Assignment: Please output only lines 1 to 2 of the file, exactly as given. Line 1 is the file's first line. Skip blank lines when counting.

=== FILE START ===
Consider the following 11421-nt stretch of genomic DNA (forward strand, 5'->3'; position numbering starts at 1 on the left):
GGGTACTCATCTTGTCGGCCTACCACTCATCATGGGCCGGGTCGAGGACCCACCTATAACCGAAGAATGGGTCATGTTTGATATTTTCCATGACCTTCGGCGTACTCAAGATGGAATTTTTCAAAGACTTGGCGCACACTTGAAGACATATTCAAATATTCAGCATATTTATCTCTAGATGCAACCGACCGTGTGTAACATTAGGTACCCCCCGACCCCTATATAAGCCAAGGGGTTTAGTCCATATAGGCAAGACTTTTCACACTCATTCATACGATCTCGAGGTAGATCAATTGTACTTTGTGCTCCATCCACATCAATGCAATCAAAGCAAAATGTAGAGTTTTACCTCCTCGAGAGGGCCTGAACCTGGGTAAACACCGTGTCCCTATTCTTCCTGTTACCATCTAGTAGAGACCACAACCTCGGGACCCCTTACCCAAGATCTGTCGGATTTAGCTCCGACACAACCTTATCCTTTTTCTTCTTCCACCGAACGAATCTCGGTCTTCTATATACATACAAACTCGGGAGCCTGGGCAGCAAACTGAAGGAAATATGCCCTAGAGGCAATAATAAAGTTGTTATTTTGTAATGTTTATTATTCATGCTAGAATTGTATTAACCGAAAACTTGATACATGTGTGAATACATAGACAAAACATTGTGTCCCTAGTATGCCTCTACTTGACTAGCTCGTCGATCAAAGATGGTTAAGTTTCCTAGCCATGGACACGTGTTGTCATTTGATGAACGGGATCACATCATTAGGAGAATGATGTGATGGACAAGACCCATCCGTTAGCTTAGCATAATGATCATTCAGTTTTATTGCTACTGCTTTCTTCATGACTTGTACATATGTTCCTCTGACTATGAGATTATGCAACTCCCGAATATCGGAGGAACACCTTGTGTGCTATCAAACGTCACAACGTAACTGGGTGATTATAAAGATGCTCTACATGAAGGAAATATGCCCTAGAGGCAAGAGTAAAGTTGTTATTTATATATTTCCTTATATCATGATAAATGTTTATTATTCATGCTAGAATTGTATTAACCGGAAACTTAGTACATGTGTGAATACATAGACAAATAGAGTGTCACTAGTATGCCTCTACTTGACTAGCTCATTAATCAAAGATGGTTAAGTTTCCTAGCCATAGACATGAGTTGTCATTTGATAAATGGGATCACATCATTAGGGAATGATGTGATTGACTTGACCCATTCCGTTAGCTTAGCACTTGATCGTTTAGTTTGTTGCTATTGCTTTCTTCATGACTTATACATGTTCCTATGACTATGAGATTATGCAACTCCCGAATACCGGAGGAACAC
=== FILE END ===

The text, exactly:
Consider the following 11421-nt stretch of genomic DNA (forward strand, 5'->3'; position numbering starts at 1 on the left):
GGGTACTCATCTTGTCGGCCTACCACTCATCATGGGCCGGGTCGAGGACCCACCTATAACCGAAGAATGGGTCATGTTTGATATTTTCCATGACCTTCGGCGTACTCAAGATGGAATTTTTCAAAGACTTGGCGCACACTTGAAGACATATTCAAATATTCAGCATATTTATCTCTAGATGCAACCGACCGTGTGTAACATTAGGTACCCCCCGACCCCTATATAAGCCAAGGGGTTTAGTCCATATAGGCAAGACTTTTCACACTCATTCATACGATCTCGAGGTAGATCAATTGTACTTTGTGCTCCATCCACATCAATGCAATCAAAGCAAAATGTAGAGTTTTACCTCCTCGAGAGGGCCTGAACCTGGGTAAACACCGTGTCCCTATTCTTCCTGTTACCATCTAGTAGAGACCACAACCTCGGGACCCCTTACCCAAGATCTGTCGGATTTAGCTCCGACACAACCTTATCCTTTTTCTTCTTCCACCGAACGAATCTCGGTCTTCTATATACATACAAACTCGGGAGCCTGGGCAGCAAACTGAAGGAAATATGCCCTAGAGGCAATAATAAAGTTGTTATTTTGTAATGTTTATTATTCATGCTAGAATTGTATTAACCGAAAACTTGATACATGTGTGAATACATAGACAAAACATTGTGTCCCTAGTATGCCTCTACTTGACTAGCTCGTCGATCAAAGATGGTTAAGTTTCCTAGCCATGGACACGTGTTGTCATTTGATGAACGGGATCACATCATTAGGAGAATGATGTGATGGACAAGACCCATCCGTTAGCTTAGCATAATGATCATTCAGTTTTATTGCTACTGCTTTCTTCATGACTTGTACATATGTTCCTCTGACTATGAGATTATGCAACTCCCGAATATCGGAGGAACACCTTGTGTGCTATCAAACGTCACAACGTAACTGGGTGATTATAAAGATGCTCTACATGAAGGAAATATGCCCTAGAGGCAAGAGTAAAGTTGTTATTTATATATTTCCTTATATCATGATAAATGTTTATTATTCATGCTAGAATTGTATTAACCGGAAACTTAGTACATGTGTGAATACATAGACAAATAGAGTGTCACTAGTATGCCTCTACTTGACTAGCTCATTAATCAAAGATGGTTAAGTTTCCTAGCCATAGACATGAGTTGTCATTTGATAAATGGGATCACATCATTAGGGAATGATGTGATTGACTTGACCCATTCCGTTAGCTTAGCACTTGATCGTTTAGTTTGTTGCTATTGCTTTCTTCATGACTTATACATGTTCCTATGACTATGAGATTATGCAACTCCCGAATACCGGAGGAACAC